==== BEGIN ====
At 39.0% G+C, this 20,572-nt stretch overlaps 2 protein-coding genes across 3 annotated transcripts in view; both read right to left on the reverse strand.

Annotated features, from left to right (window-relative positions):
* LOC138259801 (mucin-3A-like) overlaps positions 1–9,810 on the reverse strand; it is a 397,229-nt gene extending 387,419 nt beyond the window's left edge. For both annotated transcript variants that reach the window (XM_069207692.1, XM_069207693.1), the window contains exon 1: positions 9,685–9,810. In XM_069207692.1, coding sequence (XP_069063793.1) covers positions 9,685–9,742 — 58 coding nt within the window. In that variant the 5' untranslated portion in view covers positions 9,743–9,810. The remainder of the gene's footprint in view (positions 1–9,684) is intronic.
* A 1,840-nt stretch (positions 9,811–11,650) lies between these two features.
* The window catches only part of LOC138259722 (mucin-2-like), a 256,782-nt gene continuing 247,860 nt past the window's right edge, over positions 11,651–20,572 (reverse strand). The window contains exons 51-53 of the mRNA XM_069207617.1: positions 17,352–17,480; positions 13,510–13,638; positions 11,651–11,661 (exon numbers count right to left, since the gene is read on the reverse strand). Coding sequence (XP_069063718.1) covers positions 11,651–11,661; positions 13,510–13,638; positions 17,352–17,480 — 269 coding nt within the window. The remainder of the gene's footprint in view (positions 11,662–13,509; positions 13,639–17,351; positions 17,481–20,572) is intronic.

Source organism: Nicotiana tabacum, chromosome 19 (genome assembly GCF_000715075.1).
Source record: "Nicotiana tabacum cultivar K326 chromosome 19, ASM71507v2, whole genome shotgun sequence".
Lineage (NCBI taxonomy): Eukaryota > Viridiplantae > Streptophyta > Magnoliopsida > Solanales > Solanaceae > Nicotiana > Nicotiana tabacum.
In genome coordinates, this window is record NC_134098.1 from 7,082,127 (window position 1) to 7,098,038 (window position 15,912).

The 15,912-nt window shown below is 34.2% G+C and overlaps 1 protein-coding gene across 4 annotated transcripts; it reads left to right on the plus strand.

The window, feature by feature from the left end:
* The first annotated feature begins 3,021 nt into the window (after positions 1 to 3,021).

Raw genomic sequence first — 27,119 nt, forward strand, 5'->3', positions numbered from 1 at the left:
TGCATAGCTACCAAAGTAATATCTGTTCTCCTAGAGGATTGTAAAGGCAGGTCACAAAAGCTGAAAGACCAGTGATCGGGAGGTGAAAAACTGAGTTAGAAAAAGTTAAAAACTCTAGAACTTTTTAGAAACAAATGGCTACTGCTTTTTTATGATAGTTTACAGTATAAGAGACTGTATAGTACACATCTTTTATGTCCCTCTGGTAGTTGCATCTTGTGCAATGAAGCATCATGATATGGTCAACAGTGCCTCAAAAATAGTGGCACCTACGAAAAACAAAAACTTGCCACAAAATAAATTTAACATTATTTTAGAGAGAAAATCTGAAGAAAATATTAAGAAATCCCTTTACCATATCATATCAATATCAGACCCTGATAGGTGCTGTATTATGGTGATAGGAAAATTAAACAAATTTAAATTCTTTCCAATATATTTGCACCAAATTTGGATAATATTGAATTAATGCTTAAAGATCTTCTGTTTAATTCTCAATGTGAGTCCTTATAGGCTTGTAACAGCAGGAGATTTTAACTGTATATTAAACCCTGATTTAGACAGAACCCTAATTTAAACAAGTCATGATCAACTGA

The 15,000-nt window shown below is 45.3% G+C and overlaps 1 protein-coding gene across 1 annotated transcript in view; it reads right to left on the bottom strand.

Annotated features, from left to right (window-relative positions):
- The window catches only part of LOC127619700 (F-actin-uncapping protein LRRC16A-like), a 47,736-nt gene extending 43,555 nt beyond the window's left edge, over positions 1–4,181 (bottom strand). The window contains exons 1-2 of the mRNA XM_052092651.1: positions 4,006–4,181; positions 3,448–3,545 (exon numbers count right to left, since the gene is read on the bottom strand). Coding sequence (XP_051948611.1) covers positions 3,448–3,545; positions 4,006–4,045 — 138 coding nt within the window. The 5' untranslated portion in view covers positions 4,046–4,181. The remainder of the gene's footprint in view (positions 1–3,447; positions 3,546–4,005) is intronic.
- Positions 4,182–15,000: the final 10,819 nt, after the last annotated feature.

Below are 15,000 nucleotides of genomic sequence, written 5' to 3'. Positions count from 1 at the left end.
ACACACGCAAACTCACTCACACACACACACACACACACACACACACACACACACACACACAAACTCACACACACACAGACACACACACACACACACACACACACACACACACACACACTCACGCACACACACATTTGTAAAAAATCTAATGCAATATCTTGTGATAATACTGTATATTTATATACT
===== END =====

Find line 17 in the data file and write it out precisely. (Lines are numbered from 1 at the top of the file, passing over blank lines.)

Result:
- The window catches only part of LOC127619700 (F-actin-uncapping protein LRRC16A-like), a 47,736-nt gene extending 43,555 nt beyond the window's left edge, over positions 1–4,181 (bottom strand). The window contains exons 1-2 of the mRNA XM_052092651.1: positions 4,006–4,181; positions 3,448–3,545 (exon numbers count right to left, since the gene is read on the bottom strand). Coding sequence (XP_051948611.1) covers positions 3,448–3,545; positions 4,006–4,045 — 138 coding nt within the window. The 5' untranslated portion in view covers positions 4,046–4,181. The remainder of the gene's footprint in view (positions 1–3,447; positions 3,546–4,005) is intronic.